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Christine Kosinksi: New residents of area will have inadequate roads and be unable to purchase insurance

It's been coming since 2002, when Metro brought Oregon City lands into the urban growth boundary; the Park Place Concept Plan was then proposed to be a community of 1,576 homes with a central community square.COURTESY PHOTO: HAMLET OF BEAVERCREEK - Lidar imagery shows the landslide dangers existing within the boundaries of proposed Park Place Crossing Master Plan. Red and orange areas have high to very high susceptibility to future landslides where homeowners are unable to obtain landslide insurance for losses.

In 2004, community meetings took place with the residents of Park Place and some from the Holly Lane neighborhood. The citizens were told that the "concept plan" is a vision, a way for the citizens to dream of the type of community and neighborhoods they value. The community named a set of "core values" including recreational opportunities and "a safe, interconnected system of roads and other transportation facilities that allows people to move freely within the neighborhood and connects them to other parts of the city and region."

Sadly, out of 22 core values, the community may only achieve about five of them. This is why, since 2008, the people have overwhelmingly voted no for this development. They have stood their ground, and for good reason, the transportation and safety for the people have been seriously compromised by the proposed dense development.

Gov. Kate Brown signed a bill in 2016 that took away the people's right to vote on annexations, giving that right to local governments. This is sad because the people tried to stop it three times.

The Park Place Concept Plan includes building a "Holly Lane extension" from Redland Road, to connect into Holcomb. Against the will of the people living here, the city put Holly Lane into its Transportation System Plan. Six landslides in the floods of 1996-97 led to the total loss of two homes on Holly Lane and four homes being severely damaged. After the floods, insurance companies would not write landslide insurance anymore.

Oregon City must go against its own Comprehensive Plan to use Holly Lane, or to build an extension of it. These guidelines prohibit development "undercutting the lower edge of a slope" in areas where "landslides can be triggered by heavy rains." Further, the city must go against Statewide Land Use Goal 7 which is to protect people and their property in hazardous areas. Even further, it must go against its agreement with FEMA's Natural Hazards Mitigation Plan.

If the city tries to widen Holly Lane, or if the proposed heavy traffic causes more landslides, who will pay the losses? The city has also talked about using Swan Road as an alternative, but Swan Road would have to be brought down and over a more difficult landslide area, then over Redland Road. This is another horrible idea.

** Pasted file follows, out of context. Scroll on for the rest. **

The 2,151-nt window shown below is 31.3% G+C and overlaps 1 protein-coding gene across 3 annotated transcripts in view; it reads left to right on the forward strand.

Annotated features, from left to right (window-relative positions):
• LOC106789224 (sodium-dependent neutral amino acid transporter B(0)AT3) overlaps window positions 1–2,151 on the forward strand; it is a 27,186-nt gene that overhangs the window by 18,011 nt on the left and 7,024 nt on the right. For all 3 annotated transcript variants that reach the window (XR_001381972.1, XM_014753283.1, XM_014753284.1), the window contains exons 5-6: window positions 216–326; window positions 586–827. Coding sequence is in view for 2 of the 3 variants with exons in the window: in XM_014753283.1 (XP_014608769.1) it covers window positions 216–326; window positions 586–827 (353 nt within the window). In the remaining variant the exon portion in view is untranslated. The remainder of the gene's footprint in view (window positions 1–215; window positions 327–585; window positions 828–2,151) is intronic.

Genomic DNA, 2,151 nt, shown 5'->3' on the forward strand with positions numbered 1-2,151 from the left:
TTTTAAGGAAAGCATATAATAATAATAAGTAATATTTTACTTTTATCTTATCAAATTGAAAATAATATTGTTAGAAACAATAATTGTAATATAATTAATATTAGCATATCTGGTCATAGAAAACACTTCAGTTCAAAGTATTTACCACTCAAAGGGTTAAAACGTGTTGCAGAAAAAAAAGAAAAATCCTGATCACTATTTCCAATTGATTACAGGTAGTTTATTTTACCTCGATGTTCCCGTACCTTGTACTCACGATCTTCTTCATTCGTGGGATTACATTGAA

Dr. Bill Burns, a certified geological engineer with the state's Department of Geology and Mineral Industries, has expressed deep concerns over development of Swan Road's proposed connection with Morton Road, which should be enough to tell the city, "You don't want to go here."

Park Place's developer was allowed to cut down hundreds of valuable trees needed to hold water in their roots keeping the water away from the landslides. The trees were needed to cool and clean this environment, to capture hundreds of pounds of carbon dioxide and to produce life-giving oxygen.

People's safety has been compromised, not only here, but in the proposed road system which places Oregon City citizens in harm's way. Traffic engineer's reports have been poor and do not point out the hundreds of safety issues.

Development here may be inevitable, but it must be safe and responsible. FEMA states "use your zoning codes when developing in hazardous areas." The people of Park Place and Holly Lane must not be held hostage by a city and developer whose main motive is density at any cost rather than safe and livable communities.

In 2007, the city approved the Park Place Concept Plan with its 22 core values given by the people. I ask the city to incorporate these values into action to guide all future development in Park Place.

You asked the people to dream, and they did. Please don't give the people more broken dreams and empty promises.

Christine Kosinski is a resident of unincorporated Clackamas County near Oregon City.


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